Mahabharata Bhishma Parva Chapter 45:4

Mahabharata Bhishma Parva (Bhagavat-Gita Parva) Chapter 45:4

And Srutakarman rushed in battle, O great king, against that mighty car-warrior Sudakshina of great prowess, the ruler of the Kamvojas. Sudakshina, however, O great king, piercing that mighty car-warrior, viz., the son of Sahadeva, failed to make him waver (for he stood) like the Mainaka mountain (against the assaults of Indra). Thereupon Srutakarman, exceedingly provoked, weakened that mighty car-warrior of the Kamvojas with innumerable arrows and mangled him in every part of his body. And Iravan, that chastiser of foes, in great wrath and exerting carefully, rushed in battle against the wrathful Srutayush. The powerful son of Arjuna, that mighty car-warrior, then slaying the steeds of his adversary, set up a loud roar, and thereupon, O king, all the warriors (who saw the feat) praised him greatly. And Srutasena also, exceedingly provoked, slew in that conflict the steeds of Falguni's son with a powerful mace, and the battle between them continued.

And Vinda and Anuvinda, those two princes of Avanti, approached in battle that mighty car-warrior the heroic Kuntibhoja at the head of his troops accompanied by his son. And wonderful was the prowess we beheld of those two princes on that occasion, for they fought on very cooly though battling with a large body of troops. And Anuvinda hurled a mace at Kuntibhoja, but Kuntibhoja quickly covered him with a shower of arrows. And the son of Kuntibhoja pierced Vinda with many arrows, and the latter also pierced him in return. And the combat (between them) looked very wonderful. And the Kekaya brothers, O sire, at the head of their troops, encountered in battle the five Gandhara princes with their troops. And thy son Viravahu battled with that best of car-warriors Uttara, the son of Virata and pierced him with nine arrows. And Uttara also pierced that hero with sharp-edged arrows. And the ruler of the Chedis, O king, rushed in battle against Uluka. And he pierced Uluka with a shower of arrows, and Uluka also pierced him with sharp arrows furnished with excellent wings.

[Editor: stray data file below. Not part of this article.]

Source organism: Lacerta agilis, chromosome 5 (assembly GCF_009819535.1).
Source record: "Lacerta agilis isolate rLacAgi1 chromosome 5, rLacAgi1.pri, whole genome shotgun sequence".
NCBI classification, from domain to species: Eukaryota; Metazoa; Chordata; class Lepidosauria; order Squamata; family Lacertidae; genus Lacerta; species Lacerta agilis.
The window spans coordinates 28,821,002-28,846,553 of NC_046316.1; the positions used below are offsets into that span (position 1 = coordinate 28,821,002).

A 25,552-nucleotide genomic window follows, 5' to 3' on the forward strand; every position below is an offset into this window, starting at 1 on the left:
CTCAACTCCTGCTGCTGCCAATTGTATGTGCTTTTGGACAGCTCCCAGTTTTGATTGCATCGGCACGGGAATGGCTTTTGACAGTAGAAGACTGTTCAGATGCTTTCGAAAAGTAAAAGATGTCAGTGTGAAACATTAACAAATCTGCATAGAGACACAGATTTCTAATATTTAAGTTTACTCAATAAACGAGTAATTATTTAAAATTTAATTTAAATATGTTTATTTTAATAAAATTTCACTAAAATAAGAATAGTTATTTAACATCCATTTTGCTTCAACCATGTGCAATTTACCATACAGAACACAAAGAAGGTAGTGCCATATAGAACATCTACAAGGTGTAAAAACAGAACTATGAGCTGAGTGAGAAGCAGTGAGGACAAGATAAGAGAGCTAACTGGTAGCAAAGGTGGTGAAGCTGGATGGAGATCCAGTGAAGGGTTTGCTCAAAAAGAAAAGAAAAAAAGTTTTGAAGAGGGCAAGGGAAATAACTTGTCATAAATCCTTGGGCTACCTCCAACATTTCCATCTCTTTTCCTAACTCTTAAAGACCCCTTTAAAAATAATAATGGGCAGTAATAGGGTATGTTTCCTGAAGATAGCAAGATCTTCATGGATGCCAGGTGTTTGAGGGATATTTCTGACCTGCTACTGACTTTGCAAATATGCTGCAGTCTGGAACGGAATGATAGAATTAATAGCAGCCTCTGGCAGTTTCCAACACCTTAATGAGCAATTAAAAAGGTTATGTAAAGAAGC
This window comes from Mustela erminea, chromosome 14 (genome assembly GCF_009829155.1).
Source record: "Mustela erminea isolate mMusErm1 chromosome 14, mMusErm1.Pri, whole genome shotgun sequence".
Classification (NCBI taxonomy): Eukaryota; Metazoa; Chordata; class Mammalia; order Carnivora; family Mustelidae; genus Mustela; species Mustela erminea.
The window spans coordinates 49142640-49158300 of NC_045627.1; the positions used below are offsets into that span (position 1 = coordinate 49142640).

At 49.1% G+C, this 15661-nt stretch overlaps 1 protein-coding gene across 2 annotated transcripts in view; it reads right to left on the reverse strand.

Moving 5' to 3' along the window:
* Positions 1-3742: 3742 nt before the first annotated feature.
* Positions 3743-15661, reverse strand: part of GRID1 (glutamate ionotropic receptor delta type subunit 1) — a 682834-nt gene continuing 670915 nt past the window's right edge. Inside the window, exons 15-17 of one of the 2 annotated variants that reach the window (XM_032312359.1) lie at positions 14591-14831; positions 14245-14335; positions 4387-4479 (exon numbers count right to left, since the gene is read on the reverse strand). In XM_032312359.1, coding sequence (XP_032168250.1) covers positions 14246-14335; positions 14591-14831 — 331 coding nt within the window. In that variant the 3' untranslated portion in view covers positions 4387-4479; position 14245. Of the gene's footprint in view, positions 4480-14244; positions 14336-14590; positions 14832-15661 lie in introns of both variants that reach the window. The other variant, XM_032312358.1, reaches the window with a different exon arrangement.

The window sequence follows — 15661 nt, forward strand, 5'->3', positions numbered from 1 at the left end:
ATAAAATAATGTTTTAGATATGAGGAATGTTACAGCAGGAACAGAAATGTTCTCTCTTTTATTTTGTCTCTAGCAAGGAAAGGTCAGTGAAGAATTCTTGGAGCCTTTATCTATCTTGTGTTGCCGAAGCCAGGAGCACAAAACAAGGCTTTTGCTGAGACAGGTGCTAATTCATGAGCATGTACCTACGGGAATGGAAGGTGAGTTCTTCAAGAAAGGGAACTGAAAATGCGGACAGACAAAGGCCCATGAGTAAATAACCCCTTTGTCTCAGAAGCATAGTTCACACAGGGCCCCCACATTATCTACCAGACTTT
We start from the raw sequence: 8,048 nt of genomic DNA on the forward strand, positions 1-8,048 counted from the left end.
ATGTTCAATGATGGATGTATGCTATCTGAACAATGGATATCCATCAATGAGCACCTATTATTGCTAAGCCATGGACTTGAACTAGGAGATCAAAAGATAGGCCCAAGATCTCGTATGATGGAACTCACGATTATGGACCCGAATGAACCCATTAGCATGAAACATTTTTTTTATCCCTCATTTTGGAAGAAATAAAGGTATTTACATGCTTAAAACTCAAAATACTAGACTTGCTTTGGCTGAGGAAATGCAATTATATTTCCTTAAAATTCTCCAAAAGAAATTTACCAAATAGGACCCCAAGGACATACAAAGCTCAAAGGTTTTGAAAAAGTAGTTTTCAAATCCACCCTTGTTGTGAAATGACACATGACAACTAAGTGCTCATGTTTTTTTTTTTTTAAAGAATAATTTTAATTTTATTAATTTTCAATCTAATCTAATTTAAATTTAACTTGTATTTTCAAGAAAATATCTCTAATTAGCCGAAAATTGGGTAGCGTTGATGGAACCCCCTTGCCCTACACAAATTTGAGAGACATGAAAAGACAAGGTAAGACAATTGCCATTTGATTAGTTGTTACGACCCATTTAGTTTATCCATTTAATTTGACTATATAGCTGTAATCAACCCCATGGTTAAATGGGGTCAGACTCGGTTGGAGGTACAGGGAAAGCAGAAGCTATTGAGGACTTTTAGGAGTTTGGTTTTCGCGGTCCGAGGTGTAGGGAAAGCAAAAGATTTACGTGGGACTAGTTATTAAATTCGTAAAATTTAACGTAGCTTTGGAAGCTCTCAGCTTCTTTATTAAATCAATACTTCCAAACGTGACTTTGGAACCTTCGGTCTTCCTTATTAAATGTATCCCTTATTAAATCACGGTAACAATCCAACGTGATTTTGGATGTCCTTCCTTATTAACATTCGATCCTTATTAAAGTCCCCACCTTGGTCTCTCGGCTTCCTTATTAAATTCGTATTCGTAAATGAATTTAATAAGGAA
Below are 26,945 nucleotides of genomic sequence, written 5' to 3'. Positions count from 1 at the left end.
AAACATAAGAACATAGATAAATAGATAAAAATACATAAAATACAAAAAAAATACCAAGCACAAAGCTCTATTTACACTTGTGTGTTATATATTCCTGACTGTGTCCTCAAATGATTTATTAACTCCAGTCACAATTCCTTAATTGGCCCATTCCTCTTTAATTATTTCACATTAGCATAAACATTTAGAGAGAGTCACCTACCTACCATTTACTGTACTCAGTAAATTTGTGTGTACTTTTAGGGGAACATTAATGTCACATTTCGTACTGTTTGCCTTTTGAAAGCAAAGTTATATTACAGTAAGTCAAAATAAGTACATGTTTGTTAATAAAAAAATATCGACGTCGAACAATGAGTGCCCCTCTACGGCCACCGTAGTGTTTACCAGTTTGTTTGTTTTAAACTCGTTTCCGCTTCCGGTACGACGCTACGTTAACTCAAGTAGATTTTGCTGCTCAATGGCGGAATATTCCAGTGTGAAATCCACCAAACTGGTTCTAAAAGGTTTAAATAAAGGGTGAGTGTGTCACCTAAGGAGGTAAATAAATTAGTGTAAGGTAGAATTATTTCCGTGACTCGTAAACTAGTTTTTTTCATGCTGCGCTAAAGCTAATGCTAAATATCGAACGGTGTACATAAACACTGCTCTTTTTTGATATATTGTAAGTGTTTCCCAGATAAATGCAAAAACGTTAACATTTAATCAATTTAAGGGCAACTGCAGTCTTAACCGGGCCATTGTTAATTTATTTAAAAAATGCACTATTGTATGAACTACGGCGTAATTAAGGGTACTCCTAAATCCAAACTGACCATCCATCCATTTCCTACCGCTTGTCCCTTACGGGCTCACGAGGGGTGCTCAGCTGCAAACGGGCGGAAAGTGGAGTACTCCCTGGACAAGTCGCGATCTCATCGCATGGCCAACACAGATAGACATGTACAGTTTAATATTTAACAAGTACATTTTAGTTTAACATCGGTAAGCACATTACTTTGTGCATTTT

And the combat that took place between them, O king, was fierce in the extreme, for unable to vanquish each other, they mangled each other terribly. And thus in that general engagement thousands of single combats took place between men on cars, warriors on elephants and horsemen, and foot-soldiers, of their side and thine. For a short while only that engagement offered a beautiful sight. Soon, however, O king, it became furious and nothing could be discovered. In the battle (that ensued) elephants rushed against elephants, car-warriors against car-warriors, steed against steed and foot-soldier against foot-soldier. The conflict then became confused and fierce in the extreme, of heroes rushing against each other in the melee. And the celestial Rishi, and Siddhas and Charanas, that were present there, beheld that terrific battle to resemble the combat of the gods and the Asuras. And elephants in thousands, and cars also in thousands, and vast bodies of infantry, O sire, seemed to alter their character.[1] And, O tiger among men, it was seen that cars and elephants and steeds and infantry fought with each other repeatedly on the same places.[2]



  1. The word used in the original is Viparitam lit. contrary. The sense seems to be that car men fought on foot, cavalry soldiers on elephants, warriors on elephants from horseback, &c. The very character of the forces was altered
  2. i.e., though repulsed, these frequently rallied, and occupied the same ground as before